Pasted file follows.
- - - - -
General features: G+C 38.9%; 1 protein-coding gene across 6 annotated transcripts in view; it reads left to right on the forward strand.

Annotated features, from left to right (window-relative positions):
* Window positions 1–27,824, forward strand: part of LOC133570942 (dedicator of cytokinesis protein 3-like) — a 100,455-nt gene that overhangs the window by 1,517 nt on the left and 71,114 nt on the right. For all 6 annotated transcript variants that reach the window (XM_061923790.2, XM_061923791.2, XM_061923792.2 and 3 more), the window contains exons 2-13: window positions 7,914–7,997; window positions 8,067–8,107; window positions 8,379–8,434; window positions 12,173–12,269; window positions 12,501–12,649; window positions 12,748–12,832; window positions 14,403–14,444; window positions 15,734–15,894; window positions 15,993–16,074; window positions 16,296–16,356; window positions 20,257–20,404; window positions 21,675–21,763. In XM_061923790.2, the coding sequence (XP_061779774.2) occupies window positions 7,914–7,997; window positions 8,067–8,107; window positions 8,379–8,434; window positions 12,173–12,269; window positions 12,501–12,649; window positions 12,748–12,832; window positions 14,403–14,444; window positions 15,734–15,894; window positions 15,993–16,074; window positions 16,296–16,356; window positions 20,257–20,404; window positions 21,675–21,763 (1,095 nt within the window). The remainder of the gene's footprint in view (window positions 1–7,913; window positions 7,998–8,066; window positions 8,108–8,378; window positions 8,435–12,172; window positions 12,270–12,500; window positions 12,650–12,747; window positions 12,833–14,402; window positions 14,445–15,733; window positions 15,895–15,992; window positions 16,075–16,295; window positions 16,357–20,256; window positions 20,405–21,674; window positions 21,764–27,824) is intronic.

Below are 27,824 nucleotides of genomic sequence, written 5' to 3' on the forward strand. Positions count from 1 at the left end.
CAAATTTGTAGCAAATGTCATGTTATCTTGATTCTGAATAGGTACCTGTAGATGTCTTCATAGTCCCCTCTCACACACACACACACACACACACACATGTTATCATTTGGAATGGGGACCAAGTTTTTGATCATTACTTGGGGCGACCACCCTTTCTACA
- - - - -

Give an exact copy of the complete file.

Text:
General features: G+C 38.9%; 1 protein-coding gene across 6 annotated transcripts in view; it reads left to right on the forward strand.

Annotated features, from left to right (window-relative positions):
* Window positions 1–27,824, forward strand: part of LOC133570942 (dedicator of cytokinesis protein 3-like) — a 100,455-nt gene that overhangs the window by 1,517 nt on the left and 71,114 nt on the right. For all 6 annotated transcript variants that reach the window (XM_061923790.2, XM_061923791.2, XM_061923792.2 and 3 more), the window contains exons 2-13: window positions 7,914–7,997; window positions 8,067–8,107; window positions 8,379–8,434; window positions 12,173–12,269; window positions 12,501–12,649; window positions 12,748–12,832; window positions 14,403–14,444; window positions 15,734–15,894; window positions 15,993–16,074; window positions 16,296–16,356; window positions 20,257–20,404; window positions 21,675–21,763. In XM_061923790.2, the coding sequence (XP_061779774.2) occupies window positions 7,914–7,997; window positions 8,067–8,107; window positions 8,379–8,434; window positions 12,173–12,269; window positions 12,501–12,649; window positions 12,748–12,832; window positions 14,403–14,444; window positions 15,734–15,894; window positions 15,993–16,074; window positions 16,296–16,356; window positions 20,257–20,404; window positions 21,675–21,763 (1,095 nt within the window). The remainder of the gene's footprint in view (window positions 1–7,913; window positions 7,998–8,066; window positions 8,108–8,378; window positions 8,435–12,172; window positions 12,270–12,500; window positions 12,650–12,747; window positions 12,833–14,402; window positions 14,445–15,733; window positions 15,895–15,992; window positions 16,075–16,295; window positions 16,357–20,256; window positions 20,405–21,674; window positions 21,764–27,824) is intronic.

Below are 27,824 nucleotides of genomic sequence, written 5' to 3' on the forward strand. Positions count from 1 at the left end.
CAAATTTGTAGCAAATGTCATGTTATCTTGATTCTGAATAGGTACCTGTAGATGTCTTCATAGTCCCCTCTCACACACACACACACACACACACACATGTTATCATTTGGAATGGGGACCAAGTTTTTGATCATTACTTGGGGCGACCACCCTTTCTACA